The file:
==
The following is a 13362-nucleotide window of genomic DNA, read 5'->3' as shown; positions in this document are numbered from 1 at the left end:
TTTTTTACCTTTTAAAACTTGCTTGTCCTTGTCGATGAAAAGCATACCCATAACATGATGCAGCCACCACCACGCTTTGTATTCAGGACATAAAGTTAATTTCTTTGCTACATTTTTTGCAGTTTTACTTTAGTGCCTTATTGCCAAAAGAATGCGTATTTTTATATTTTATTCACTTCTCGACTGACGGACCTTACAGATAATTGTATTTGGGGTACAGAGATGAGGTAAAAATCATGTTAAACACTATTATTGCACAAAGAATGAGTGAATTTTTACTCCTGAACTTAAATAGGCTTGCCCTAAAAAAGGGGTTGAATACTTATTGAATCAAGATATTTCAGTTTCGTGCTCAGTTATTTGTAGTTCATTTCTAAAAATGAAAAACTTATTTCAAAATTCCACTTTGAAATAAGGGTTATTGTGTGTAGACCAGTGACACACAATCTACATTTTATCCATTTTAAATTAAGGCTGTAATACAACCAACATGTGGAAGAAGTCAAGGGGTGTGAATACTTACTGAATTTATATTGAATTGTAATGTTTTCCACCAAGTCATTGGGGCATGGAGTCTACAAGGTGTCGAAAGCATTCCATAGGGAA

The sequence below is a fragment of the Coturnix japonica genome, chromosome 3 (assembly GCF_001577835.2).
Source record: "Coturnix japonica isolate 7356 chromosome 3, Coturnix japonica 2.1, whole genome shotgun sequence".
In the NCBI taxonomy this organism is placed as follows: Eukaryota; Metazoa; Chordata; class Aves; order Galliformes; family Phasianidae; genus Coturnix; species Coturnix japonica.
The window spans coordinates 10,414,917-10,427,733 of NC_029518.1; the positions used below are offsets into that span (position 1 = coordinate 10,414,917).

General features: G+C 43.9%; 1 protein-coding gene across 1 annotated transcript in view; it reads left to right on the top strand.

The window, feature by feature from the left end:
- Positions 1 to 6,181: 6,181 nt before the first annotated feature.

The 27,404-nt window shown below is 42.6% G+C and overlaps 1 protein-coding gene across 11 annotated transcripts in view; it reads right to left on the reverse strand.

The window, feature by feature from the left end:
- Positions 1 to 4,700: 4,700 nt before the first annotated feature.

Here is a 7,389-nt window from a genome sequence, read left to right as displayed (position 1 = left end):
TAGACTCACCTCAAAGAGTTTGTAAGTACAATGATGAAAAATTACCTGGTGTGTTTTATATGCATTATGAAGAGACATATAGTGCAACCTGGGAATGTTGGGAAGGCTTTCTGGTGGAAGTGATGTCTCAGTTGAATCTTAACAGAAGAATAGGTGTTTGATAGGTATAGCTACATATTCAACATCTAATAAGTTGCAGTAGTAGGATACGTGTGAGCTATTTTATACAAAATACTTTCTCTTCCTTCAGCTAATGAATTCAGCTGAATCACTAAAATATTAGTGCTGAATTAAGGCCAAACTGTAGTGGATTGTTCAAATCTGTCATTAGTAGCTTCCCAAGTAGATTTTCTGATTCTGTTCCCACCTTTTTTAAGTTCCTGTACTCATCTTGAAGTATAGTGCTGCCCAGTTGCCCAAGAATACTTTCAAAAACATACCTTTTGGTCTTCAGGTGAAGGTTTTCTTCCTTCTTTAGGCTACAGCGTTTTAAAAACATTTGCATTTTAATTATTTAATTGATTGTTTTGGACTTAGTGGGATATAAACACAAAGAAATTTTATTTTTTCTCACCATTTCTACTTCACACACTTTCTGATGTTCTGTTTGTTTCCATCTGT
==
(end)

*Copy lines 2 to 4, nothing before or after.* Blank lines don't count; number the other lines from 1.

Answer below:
TTTTTTACCTTTTAAAACTTGCTTGTCCTTGTCGATGAAAAGCATACCCATAACATGATGCAGCCACCACCACGCTTTGTATTCAGGACATAAAGTTAATTTCTTTGCTACATTTTTTGCAGTTTTACTTTAGTGCCTTATTGCCAAAAGAATGCGTATTTTTATATTTTATTCACTTCTCGACTGACGGACCTTACAGATAATTGTATTTGGGGTACAGAGATGAGGTAAAAATCATGTTAAACACTATTATTGCACAAAGAATGAGTGAATTTTTACTCCTGAACTTAAATAGGCTTGCCCTAAAAAAGGGGTTGAATACTTATTGAATCAAGATATTTCAGTTTCGTGCTCAGTTATTTGTAGTTCATTTCTAAAAATGAAAAACTTATTTCAAAATTCCACTTTGAAATAAGGGTTATTGTGTGTAGACCAGTGACACACAATCTACATTTTATCCATTTTAAATTAAGGCTGTAATACAACCAACATGTGGAAGAAGTCAAGGGGTGTGAATACTTACTGAATTTATATTGAATTGTAATGTTTTCCACCAAGTCATTGGGGCATGGAGTCTACAAGGTGTCGAAAGCATTCCATAGGGAA

The sequence below is a fragment of the Coturnix japonica genome, chromosome 3 (assembly GCF_001577835.2).
Source record: "Coturnix japonica isolate 7356 chromosome 3, Coturnix japonica 2.1, whole genome shotgun sequence".